A few years ago, a client of mine showed me their temporary fly screen door which they install every year.  It’s quite easy, really.  It comes with tacks and double-sided velcro and strong magnets which close the panels after you walk through it.  Dogs easily learn to walk through the screen, too, which means the panels close behind them as they go in/out (Izzy and her friends that visit have had no problems negotiating the door).

I put my fly screen up about a week ago and it’s made a huge difference.  Here are a couple of photos to show you what it looks like:

The temporary fly screens are available in major hardware stores and through Trade Me at very reasonable prices.

And for windows, good old fashion net curtains help to reduce the entry of flies into your home, too.

So much better than chemicals!

Kathleen Crisley, Fear-Free certified professional and specialist in dog massage, rehabilitation and nutrition/food therapy, The Balanced Dog, Christchurch, New Zealand

World Animal Day and an anniversary

Today, 4 October 2019 is World Animal Day.  It is also the 10th anniversary of the launch of my canine massage practice – the first certified canine massage practitioner in the City of Christchurch.

To mark this important day, here’s a short video of current client, Pepper.  Pepper is a Border Collie cross who was rescued from a roadside in the South Island.  He’s had some discomfort in his neck and hindquarters which is resolving nicely using massage, acupressure and laser therapy.

Pepper needs to be active – both physically and mentally – and this toy helps him to do that.

And in a blast from the past, here’s a link to the local coverage of the company launch.

Kathleen Crisley, Fear-Free certified professional and specialist in dog massage, rehabilitation and nutrition/food therapy, The Balanced Dog, Christchurch, New Zealand

 

Pet owners who fail to walk their dogs daily face $2,700 fine in this Australian territory

Dog owners could be fined up to $2,700 (AU$4,000) if they don’t walk their pets at least once a day under new legislation recognizing animals as sentient beings in the Australian Capital Territory.

Dog owners walk their pets

Dog owners walk their pets (file photo).

 

The Animal Welfare Legislation Amendment Bill, which became law on Thursday, imposes a range of strict penalties in a bid to improve animal welfare.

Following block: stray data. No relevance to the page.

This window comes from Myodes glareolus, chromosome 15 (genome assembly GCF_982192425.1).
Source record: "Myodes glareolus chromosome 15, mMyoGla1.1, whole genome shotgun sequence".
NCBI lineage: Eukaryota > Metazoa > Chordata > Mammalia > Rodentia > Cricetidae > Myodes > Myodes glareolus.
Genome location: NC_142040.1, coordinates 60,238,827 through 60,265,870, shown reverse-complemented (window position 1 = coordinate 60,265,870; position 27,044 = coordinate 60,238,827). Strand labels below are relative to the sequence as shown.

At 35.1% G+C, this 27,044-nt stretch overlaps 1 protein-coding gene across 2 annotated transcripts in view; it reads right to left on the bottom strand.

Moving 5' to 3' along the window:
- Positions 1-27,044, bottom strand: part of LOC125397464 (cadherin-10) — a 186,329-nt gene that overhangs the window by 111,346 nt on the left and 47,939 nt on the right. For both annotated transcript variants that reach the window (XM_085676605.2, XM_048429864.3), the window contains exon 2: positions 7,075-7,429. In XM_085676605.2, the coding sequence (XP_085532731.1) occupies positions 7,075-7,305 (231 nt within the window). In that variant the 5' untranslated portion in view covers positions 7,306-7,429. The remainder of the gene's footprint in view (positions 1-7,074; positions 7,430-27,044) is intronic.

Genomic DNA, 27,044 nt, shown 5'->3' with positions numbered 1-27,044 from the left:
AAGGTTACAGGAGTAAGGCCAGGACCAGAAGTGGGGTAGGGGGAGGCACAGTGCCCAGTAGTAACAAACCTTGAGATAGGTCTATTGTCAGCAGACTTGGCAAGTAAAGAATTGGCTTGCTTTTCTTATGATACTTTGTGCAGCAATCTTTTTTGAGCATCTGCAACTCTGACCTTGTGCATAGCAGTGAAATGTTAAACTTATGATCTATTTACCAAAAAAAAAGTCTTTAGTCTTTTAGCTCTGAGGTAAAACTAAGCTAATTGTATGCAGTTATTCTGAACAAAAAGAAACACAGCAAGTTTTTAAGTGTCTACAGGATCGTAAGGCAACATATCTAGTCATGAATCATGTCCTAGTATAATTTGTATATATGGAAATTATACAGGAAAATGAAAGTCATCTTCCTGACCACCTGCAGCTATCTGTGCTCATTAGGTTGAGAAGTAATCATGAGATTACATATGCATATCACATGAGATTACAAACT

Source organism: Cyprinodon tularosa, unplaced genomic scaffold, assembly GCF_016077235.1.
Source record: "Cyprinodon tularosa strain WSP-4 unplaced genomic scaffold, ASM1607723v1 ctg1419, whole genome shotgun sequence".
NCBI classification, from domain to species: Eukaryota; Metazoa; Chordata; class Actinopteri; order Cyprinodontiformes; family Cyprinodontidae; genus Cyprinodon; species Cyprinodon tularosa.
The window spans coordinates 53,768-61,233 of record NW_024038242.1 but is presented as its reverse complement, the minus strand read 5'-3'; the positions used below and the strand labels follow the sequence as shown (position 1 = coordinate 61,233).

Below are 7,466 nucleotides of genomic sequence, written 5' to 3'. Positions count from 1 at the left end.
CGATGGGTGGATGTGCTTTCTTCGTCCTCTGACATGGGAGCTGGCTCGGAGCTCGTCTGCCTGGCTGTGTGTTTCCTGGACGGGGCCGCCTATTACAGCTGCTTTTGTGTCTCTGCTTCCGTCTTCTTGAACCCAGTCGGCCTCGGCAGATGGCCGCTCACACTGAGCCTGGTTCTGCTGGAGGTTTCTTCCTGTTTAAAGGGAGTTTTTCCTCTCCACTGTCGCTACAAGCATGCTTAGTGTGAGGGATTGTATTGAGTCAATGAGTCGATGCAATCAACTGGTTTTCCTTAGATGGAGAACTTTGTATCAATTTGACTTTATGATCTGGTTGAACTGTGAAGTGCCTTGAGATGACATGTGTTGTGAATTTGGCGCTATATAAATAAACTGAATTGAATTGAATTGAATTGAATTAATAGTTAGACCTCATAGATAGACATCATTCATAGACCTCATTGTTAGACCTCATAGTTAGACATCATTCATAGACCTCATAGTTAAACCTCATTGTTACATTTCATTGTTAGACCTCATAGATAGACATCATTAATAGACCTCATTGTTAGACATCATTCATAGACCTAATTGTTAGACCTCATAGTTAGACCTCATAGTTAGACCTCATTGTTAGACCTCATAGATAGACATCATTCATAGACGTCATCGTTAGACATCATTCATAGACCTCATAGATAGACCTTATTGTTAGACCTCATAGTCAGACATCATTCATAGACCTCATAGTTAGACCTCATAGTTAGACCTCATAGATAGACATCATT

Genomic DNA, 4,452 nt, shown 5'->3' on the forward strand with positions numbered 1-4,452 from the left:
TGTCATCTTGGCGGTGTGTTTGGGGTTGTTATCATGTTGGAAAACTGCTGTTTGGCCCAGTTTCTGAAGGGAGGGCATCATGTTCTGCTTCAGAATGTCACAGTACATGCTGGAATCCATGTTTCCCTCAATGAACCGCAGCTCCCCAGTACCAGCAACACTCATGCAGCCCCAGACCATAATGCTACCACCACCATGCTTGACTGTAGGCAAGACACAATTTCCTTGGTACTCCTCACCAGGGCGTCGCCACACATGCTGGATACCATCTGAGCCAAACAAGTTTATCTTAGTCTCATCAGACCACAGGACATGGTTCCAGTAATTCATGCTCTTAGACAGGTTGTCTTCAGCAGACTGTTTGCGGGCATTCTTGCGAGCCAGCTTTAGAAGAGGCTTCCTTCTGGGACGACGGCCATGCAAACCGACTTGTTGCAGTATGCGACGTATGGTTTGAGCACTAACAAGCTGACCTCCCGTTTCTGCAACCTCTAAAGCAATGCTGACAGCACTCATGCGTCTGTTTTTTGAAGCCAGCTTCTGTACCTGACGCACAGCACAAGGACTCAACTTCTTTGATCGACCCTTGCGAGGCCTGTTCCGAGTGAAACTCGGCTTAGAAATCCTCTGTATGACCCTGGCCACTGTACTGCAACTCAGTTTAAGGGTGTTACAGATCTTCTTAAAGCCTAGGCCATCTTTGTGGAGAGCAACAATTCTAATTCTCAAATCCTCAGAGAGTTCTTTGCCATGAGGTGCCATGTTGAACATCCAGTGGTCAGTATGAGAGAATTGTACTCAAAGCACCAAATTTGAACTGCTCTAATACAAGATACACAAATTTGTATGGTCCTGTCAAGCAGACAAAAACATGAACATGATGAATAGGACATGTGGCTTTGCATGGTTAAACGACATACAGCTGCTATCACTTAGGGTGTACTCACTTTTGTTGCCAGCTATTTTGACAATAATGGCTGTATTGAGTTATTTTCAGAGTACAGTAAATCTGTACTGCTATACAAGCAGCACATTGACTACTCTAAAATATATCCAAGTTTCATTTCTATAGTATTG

Owners can face heavy on-the-spot fines if they fail to provide basics like shelter, food and water. People who confine dogs for 24 hours must also allow them to move freely for the next two hours or face prosecution.
The territory is the first jurisdiction in Australia to recognize animal sentience.
“Modern animal welfare is about considering how an animal is coping both mentally and physically with the conditions in which it lives,” ACT City Service Minister Chris Steel, who secured the bill, said in a media release.
Source:  CNN

A new twist on couples massage

This year, I signed on to become a sponsor of the inaugural 4 Paws Marathon in Christchurch.  This event is the brainchild of a sports medicine doctor who loves to run with his dogs – but found that while his dogs could train with him, they weren’t allowed to join in on race day.

Yesterday was race day.

And I was set up at the finish line working alongside Rachel, a friend and colleague who is a human massage therapist at Bodyworks Massage Therapy.

IMG_4134

The massage tent at the 4 Paws Marathon

We decided to promote our joint sponsorship with the couples massage theme:  human + dog.   By working together,  not only did our services keep ‘in theme’ of the event, but we also showed the mutual respect we have for one another in our respective fields.

Rachel is qualified to massage humans; I’m qualified to massage canines.  Since canine massage is a relatively new field in New Zealand, I appreciated the opportunity to showcase the benefits of the modality in front of the runners and other sponsors at the event.

Here are just a few photos from the day:

Hand holding at the massage tentIMG_4159IMG_4189IMG_4158

We look forward to sponsoring again next year!

Kathleen Crisley, Fear-Free certified professional and specialist in dog massage, rehabilitation and nutrition/food therapy, The Balanced Dog, Christchurch, New Zealand